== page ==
As we watch the world tentatively open up again from the screens of our devices, most of us are thinking about our next chance to get in the ocean. If the dive community under global lockdown has shown us anything, it’s that our enthusiasm for underwater experiences remains strong, even if we can’t actually be in the water. However, things have changed. The ‘new normal’ has left us with a set of restrictions; for many of us, financial as well as social. But, if we alter our perspective, COVID-19 has also left us with a new set of opportunities and a chance to reframe how we make the most of our vacation time. So, before you write off 2020 because you can no longer afford that trip abroad, consider the possibilities of what is within your reach when it comes to post-COVID dive adventures.
You might be surprised.
Read on for five top tips on squeezing out a diving adventure in the next 12 months without putting yourself — or your wallet — in harm’s way.
Tip 1: Adventure need not be far away
As travel restrictions remain in place for many of us, there’s no better time to discover the beauty of local diving. Even if you don’t live anywhere near the ocean, there will still be some aqua-options, as proved by Jennifer Idol, the first woman to dive in all 50 states. Hop online or download the PADI Adventures App to see what’s available in your area. The best part? You’ll meet your local diving community, save big on international travel and kiss jetlag goodbye.
Tip 2: You’re not alone
If your heart craves international adventure and there are no restrictions preventing you from jetting off, then head to the COVID-19 Diving Status Map. Discover where diving is happening and to what degree so you can plan and execute that dive adventure you’ve been dreaming about for months. The map is populated by real divers in real dive centers around the world, so you can trust that the information is based on first-hand experience.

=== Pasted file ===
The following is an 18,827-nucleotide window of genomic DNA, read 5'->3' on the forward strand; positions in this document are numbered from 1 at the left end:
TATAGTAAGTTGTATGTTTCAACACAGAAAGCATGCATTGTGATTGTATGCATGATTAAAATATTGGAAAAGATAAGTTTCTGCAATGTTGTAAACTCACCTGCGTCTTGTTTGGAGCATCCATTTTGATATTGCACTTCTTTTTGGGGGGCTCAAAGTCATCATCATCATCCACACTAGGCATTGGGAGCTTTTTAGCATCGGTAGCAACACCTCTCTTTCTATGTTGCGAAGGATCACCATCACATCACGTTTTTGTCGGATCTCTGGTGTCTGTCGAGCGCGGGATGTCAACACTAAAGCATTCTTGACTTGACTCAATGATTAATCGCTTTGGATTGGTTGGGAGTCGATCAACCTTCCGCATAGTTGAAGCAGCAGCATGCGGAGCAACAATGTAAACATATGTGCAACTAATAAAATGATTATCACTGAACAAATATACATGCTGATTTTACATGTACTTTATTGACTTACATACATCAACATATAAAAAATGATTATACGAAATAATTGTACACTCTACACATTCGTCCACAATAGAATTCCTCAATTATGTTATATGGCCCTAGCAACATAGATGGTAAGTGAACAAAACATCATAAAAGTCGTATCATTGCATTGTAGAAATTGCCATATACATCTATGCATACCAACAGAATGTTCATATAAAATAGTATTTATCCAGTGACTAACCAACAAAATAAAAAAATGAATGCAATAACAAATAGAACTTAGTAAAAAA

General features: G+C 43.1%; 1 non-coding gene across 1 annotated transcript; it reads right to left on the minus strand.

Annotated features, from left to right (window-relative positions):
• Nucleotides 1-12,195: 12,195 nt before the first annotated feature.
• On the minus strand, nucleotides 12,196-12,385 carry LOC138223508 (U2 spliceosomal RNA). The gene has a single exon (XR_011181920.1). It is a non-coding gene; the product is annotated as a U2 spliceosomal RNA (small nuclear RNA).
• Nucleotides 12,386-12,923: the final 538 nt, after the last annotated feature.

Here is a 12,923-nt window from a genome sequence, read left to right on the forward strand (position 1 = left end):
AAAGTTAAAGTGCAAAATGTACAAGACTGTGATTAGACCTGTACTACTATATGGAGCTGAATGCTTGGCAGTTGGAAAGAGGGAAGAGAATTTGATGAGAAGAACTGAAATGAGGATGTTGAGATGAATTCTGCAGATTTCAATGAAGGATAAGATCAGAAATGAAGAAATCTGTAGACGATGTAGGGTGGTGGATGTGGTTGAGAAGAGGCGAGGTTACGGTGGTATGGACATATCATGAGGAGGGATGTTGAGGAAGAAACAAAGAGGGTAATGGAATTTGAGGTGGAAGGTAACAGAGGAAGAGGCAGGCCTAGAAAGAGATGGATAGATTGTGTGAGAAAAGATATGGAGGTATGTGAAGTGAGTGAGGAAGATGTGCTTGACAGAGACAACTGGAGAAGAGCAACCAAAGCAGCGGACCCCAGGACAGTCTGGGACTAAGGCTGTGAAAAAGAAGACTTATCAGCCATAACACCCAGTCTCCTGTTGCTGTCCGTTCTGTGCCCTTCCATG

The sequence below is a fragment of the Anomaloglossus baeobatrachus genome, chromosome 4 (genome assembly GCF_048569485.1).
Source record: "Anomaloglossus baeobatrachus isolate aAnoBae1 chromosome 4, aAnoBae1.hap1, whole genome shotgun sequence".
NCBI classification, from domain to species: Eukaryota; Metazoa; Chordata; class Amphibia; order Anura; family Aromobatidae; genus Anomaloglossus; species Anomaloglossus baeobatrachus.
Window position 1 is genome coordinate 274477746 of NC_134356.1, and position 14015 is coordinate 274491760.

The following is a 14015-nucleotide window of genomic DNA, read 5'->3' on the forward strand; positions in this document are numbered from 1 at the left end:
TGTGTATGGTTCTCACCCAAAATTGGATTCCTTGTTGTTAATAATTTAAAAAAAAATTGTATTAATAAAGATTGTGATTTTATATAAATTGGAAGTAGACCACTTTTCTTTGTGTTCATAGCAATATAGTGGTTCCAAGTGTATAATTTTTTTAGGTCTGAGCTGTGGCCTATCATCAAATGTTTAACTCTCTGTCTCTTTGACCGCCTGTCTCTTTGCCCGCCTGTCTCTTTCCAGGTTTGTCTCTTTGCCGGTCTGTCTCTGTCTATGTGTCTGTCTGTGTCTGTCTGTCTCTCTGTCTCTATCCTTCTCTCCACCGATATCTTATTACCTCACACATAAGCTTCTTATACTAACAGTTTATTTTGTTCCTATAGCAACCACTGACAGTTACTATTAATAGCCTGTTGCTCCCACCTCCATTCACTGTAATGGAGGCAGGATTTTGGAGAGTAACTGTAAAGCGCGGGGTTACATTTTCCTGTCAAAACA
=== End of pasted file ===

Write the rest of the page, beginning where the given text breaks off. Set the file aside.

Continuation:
Tip 3: Travel wisely
By now we’re all familiar with wisely social distancing and wearing a mask. Of course, those things are crucial, but there are a few other smart tricks you can implement to not only get a good deal, but also reduce your impact on the ocean. Did you know the majority of emissions attributed to flights occur during take-off and landing? To reduce the carbon footprint of your adventure and save big, sign up for a flight club membership. You’ll receive super-cheap deals on direct flights in your inbox. Once you book, head over to a seagrass or tree-planting organization site and off-set your flights.
Tip 4: Location, location, location
You may have clocked this already, but where you dive has a massive impact on how much your diving adventure costs. Generally, any European, Russian or Middle Eastern diver can expect great diving, warm weather and incredible deals in the Red Sea. American counterparts on a tight budget may want to skip more expensive Caribbean islands in favor of the charming Honduran Bay Islands. You can also find some great deals on self-service diving in the coral-reef haven of Bonaire.
Those based in Asia have a loads to choose from when it comes to budget dive travel. Take your pick from whale sharks in the Philippines, turtles in Thailand or miles of coral reef and shimmering shallows in Indonesia. With many operators keen to bounce back, great deals and flexible booking policies are everywhere.
Tip 5: Team up
It’s no secret that the biggest discounts appear when you book as a group. Often, dive centers and liveaboards will offer a final space for free (known as FOC, for free of charge) when you book a certain number of spaces. If you can pull together the requisite number of friends and split the free space between yourselves, this can lead to some quite juicy deals. Operators don’t often advertise this, but in the current climate it is always worth emailing your favorite operator, letting them know how many of you are interested, and politely enquiring about group discounts.
If you can’t pull together a large group, you may still save by booking as a smaller group. A self-catering apartment split between four or six divers (with each person taking turns to prepare dinner throughout the week), can often be up 50 percent cheaper than booking two or three traditional rooms in a resort and dining out every evening.